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    Making the Broken Whole

    Trauma Healing Reimagined

     

     

     

     

  • Located in Hinsdale, IL and serving the church worldwide.

     

    If you're reading this, it may be because you feel stuck in some way, perhaps you are having trouble recovering from trauma or you're possibly a health care worker on the brink of burnout or maybe you are worried about a friend. You may be feeling trapped, overwhelmed, even angry. You may be feeling nothing at all. Perhaps recent events (like a global Pandemic) have stirred up unsettling old memories, intensifying your struggle. Maybe you've even begun to wonder whether life will ever feel any better than this.

     

    If this sounds familiar, please keep reading. This was written for you.

    The truth is, we're all broken. And, we live in a broken world. Things seem to go from bad to worse and it can be easy to settle into despair and instead of choosing life. We just try to make it through each day and hold on till the next one. But it doesn't have to be this way.

     

    Sometimes, we don't know what's wrong with us. We spend years going to doctors, therapists, pastors, knowing that something is wrong but unable to account for it. Not experiencing any improvement, we can sometimes even begin questioning our own sanity. But the symptoms aren't a result of something wrong with us. They're often the after effects of trauma. And once this is understood, it is possible to take real and meaningful steps toward healing.

     

    By taking the time to read this, you're taking one important step toward freedom in your life. Trauma tempts us to hide ourselves in self-protection, but genuine healing comes through the context of safe relationships. I want you to know, one survivor to another, that there is real hope for a better future. And, you can experience life, joy, confidence, curiosity, playfulness and all the most important things again.

     

    HOW TRAUMA CAN AFFECT US

     

    Sometimes, trauma is obvious—rape, natural disasters, unexpected death of a loved one. But other forms of trauma are sometimes more subtle—rejection or emotional abuse from an important person (mother, father, spouse...), one’s whole world changing (as with COVID-19), the feeling of helplessness when something terrible happens to someone we love, or cultural displacement, to name a few.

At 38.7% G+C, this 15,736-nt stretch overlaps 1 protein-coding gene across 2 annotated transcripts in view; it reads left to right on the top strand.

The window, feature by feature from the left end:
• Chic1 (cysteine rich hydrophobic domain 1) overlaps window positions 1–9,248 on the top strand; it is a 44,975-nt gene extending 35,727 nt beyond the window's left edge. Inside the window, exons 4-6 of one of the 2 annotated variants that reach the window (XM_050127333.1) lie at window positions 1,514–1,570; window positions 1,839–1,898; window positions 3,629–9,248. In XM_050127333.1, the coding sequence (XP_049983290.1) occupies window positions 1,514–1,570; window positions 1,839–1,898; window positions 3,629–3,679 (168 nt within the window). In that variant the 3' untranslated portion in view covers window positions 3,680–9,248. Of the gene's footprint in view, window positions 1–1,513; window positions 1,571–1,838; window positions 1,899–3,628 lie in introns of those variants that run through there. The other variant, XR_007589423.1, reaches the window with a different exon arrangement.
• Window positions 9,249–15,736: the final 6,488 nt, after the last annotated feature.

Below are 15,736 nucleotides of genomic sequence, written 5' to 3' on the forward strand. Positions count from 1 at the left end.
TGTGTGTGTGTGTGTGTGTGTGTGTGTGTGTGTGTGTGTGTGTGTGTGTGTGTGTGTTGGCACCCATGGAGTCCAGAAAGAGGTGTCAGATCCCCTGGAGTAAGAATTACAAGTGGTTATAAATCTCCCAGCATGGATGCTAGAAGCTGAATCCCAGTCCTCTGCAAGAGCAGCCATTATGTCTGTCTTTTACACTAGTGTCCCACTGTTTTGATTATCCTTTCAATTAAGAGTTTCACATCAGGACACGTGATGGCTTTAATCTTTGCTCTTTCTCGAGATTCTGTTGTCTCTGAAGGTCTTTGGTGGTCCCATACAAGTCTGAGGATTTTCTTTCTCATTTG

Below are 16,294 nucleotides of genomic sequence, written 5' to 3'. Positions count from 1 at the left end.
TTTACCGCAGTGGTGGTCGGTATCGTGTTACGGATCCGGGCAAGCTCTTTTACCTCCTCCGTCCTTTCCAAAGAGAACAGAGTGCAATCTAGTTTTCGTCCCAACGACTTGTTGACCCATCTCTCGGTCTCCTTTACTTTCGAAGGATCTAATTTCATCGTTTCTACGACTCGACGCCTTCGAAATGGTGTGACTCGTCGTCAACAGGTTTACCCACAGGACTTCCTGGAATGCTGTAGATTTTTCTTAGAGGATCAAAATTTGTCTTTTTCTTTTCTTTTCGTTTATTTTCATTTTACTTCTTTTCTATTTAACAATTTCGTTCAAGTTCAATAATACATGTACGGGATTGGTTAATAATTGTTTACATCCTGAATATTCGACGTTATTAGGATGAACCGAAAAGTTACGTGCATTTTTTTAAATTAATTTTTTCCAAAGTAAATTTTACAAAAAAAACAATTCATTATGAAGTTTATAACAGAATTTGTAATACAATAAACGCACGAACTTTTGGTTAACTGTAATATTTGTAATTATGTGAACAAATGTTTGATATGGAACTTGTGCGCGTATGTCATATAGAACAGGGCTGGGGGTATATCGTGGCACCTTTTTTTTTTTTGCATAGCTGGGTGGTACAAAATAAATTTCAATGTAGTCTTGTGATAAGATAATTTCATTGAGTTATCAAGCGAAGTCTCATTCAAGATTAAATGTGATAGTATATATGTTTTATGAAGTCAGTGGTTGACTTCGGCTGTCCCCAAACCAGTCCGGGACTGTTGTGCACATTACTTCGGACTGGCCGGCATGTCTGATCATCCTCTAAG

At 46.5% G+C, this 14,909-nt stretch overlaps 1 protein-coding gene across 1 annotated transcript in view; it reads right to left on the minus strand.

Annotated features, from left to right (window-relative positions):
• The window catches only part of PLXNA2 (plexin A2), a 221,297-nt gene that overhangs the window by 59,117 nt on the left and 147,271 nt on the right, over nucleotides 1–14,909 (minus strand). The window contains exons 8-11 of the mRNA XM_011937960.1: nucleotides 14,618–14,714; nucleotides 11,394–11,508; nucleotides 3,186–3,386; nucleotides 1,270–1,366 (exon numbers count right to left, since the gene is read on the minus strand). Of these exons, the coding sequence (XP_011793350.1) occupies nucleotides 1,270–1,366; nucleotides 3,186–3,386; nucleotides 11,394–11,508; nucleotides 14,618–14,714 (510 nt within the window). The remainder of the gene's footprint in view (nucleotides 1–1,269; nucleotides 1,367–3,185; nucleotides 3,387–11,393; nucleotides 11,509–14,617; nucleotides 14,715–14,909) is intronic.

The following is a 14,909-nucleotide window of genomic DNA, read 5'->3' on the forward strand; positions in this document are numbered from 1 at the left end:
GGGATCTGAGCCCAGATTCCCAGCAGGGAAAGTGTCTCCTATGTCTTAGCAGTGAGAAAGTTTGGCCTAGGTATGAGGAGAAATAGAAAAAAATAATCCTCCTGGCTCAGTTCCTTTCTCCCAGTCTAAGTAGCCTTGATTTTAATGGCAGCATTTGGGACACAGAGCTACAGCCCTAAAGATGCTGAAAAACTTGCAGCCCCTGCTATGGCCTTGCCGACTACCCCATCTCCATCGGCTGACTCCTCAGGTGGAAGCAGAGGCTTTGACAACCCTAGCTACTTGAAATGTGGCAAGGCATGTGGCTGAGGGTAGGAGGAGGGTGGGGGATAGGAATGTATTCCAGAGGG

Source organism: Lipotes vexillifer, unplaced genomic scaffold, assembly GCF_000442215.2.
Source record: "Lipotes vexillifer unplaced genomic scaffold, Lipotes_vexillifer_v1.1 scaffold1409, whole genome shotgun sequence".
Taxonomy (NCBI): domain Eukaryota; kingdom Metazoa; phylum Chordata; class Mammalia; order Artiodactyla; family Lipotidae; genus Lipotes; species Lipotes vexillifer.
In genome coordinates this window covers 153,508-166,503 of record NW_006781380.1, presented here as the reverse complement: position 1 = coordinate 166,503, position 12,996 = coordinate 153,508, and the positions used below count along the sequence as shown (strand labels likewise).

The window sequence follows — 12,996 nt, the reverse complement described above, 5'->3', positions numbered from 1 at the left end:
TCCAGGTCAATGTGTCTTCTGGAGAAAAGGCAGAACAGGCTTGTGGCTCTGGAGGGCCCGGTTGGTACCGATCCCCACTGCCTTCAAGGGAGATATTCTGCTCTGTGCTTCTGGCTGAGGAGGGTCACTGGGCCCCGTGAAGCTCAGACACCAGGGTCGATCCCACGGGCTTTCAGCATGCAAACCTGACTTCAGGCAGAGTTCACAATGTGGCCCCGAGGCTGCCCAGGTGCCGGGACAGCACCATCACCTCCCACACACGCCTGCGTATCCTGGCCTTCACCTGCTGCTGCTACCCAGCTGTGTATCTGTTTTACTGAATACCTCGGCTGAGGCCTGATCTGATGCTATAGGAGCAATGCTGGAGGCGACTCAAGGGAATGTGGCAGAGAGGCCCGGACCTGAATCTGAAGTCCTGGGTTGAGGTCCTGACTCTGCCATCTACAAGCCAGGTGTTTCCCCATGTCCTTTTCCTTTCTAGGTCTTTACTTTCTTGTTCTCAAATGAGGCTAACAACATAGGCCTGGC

What makes something traumatic is not the event itself but rather a person’s experience of that event. The effects of trauma can manifest in a variety of ways, including biological, emotional, spiritual and relational symptoms. Below are just a few of the many symptoms that can result from trauma.

    Some who have experienced trauma may struggle to explain what happened to them, because the part of their brain holding those memories is not the part associated with language. They may feel memories in the body but not be able to attach a story to them or to organize them contextually in time and space. These "feeling memories" often intrude in seemingly random patterns, making it difficult to separate the present from the past.

  • Talk Therapy & Trauma

    You need to tell your story, right? Well, maybe . . . but not always. In fact, research shows that re-telling the details of a trauma story can often cause more harm than good. This is because the emotional brain can continue to respond to those details as though they are still happening rather than as an event in the past. Until memories are dealt with in a way the emotional brain can process, the feelings about what happened will remain the same.

    How Our Brains Experience Trauma

    The human brain is truly amazing! Different types of information (sensations, images, language, math facts, spatial ordering, time, stories,...etc) are stored all over the brain in different places. During traumatic experiences, the language part of the brain shuts down to allow the survival part of the brain to do what it needs to do to stay alive. Memories are stored in the brain as feelings and experiences. The result is that a person can know with one part of their brain that they are okay while a different part of their brain tells them that they are still in danger and must take action to keep themselves safe.

  • The Simple Truth